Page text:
Australian John Bertrand is in San Francisco to celebrate the 30th anniversary of the first Louis Vuitton Cup. In 1983 Bertrand skippered Australia II to victory over the challengers in the inaugural Louis Vuitton Cup, before going on to become the first challenger to win the America's Cup in its 132-year history.
Bertrand remains a keen observer of the America's Cup and has been sailing on the AC45 catamarans used in the AC World Series. Speaking informally with the media on Saturday, he said the America's Cup remains the pinnacle sporting event in the world.
"From my perspective, the America's Cup is still the most prestigious sporting event in the world," he said. "It's quirky, it's different but it has been around longer than any other sporting event in modern history. And as a result it attracts the multi-billionaires of this era."
He says the appeal of being able to stamp your vision on an event with such a rich history and tradition is irresistible.
"Part of the nuance of the America's Cup is that if you win, you control the jewels. There's no other event where once you win you can change the game to a fair degree. So that's a big part of the intrigue. If you win the America's Cup you are launched globally. And it's been the same type of people involved in the 1920s, through the 1970s right through to today."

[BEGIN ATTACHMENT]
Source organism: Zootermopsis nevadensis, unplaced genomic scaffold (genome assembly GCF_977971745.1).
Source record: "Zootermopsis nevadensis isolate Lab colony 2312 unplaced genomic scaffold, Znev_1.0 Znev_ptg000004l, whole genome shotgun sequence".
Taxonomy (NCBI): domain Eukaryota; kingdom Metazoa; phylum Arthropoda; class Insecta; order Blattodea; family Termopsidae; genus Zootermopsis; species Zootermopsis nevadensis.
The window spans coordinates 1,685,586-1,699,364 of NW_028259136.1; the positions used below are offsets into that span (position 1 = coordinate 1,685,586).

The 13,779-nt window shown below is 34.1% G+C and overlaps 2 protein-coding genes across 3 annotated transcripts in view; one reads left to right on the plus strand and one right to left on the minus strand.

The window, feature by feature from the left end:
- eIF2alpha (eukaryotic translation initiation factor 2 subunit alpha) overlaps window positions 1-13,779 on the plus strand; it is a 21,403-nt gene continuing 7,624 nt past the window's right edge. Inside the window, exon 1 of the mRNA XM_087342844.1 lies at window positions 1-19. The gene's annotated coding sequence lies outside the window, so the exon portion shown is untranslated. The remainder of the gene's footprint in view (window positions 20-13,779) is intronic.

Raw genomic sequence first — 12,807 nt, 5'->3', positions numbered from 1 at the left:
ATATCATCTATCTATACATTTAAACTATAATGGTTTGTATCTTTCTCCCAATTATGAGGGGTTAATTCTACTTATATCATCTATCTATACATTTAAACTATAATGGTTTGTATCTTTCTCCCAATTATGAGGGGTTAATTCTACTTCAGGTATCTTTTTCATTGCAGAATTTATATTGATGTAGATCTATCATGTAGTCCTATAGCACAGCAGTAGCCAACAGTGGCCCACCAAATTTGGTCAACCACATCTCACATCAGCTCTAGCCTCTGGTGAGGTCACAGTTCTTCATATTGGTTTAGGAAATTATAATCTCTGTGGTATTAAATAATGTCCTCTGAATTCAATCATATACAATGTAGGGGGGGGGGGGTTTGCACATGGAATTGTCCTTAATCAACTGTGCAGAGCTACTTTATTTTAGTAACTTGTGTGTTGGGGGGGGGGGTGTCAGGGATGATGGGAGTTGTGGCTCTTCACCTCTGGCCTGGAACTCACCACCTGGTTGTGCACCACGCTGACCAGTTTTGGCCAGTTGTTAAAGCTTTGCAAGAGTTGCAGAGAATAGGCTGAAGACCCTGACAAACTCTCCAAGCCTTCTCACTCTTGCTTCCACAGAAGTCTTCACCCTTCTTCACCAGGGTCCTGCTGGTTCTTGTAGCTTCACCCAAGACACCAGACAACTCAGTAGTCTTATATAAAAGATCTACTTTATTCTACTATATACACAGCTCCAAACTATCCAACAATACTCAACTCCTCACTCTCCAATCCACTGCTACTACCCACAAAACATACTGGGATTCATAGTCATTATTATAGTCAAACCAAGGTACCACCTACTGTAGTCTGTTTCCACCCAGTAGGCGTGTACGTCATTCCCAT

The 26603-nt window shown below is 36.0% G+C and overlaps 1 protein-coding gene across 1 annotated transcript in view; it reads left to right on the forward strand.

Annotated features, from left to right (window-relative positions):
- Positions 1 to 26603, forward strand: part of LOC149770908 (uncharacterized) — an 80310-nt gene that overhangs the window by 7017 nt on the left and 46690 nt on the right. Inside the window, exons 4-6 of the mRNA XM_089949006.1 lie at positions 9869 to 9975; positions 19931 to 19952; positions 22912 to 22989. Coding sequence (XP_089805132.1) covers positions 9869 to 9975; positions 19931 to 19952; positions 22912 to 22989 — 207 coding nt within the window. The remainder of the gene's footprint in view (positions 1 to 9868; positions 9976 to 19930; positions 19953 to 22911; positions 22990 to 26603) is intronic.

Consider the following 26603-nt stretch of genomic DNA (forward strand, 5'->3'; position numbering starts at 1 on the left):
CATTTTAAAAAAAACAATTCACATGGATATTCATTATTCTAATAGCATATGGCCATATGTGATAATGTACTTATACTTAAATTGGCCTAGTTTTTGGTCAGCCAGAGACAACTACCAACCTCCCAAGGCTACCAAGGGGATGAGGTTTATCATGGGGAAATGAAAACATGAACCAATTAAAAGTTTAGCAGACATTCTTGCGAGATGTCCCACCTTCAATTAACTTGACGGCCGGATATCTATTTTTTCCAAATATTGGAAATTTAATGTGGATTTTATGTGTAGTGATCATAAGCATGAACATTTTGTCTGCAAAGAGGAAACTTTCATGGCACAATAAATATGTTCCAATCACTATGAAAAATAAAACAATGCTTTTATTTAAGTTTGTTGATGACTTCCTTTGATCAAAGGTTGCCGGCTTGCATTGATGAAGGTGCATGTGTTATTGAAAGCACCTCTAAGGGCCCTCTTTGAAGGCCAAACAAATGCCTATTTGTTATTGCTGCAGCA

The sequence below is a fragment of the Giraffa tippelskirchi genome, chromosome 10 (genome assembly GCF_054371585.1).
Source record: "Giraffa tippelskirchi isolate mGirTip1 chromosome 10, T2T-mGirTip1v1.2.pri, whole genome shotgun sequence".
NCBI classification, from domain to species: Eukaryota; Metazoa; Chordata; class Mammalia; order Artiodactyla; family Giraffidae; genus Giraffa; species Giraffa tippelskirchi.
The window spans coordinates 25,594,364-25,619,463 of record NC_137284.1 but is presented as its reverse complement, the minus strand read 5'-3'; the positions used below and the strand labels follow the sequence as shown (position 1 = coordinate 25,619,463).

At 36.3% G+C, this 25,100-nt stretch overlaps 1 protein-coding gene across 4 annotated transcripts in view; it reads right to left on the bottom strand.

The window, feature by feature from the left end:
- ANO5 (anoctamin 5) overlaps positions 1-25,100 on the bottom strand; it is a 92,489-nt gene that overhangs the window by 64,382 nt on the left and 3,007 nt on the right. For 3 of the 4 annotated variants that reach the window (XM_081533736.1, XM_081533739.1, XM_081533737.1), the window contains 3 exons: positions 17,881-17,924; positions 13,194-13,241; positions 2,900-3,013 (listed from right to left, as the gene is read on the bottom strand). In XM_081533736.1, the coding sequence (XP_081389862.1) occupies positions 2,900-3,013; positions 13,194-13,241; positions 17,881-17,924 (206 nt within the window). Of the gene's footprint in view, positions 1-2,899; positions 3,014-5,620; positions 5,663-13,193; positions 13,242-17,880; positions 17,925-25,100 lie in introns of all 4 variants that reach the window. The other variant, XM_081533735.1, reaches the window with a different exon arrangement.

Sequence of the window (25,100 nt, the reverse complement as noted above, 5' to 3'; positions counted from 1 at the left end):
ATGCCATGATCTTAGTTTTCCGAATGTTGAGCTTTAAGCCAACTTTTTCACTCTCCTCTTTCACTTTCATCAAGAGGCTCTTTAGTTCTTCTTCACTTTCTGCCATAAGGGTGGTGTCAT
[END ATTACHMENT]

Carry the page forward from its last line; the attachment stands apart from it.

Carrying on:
Bertrand says that's not the only thing that hasn't changed over time. He says the recent controversy over rudder changes implemented as part of the Regatta Director Safety Rules reminds him of the fuss the wing-keel on Australia II generated in 1983.
"Listening to the press conference yesterday, I was thinking we had keel-gate back then and we have rudder-gate now. So nothing has changed. The America's Cup is a high stakes game. There is politics involved. It's in the DNA of this event called the America's Cup. I kind of like the drama of what happened yesterday. This is the America's Cup.
"We're talking about people who have dedicated their lives for three or four years to this, seven days a week, 24 hours a day. The stakes are high. If a team thinks there is even the smallest opportunity for gain by another team, they will try to shut that opportunity down. That's what the America's Cup is all about."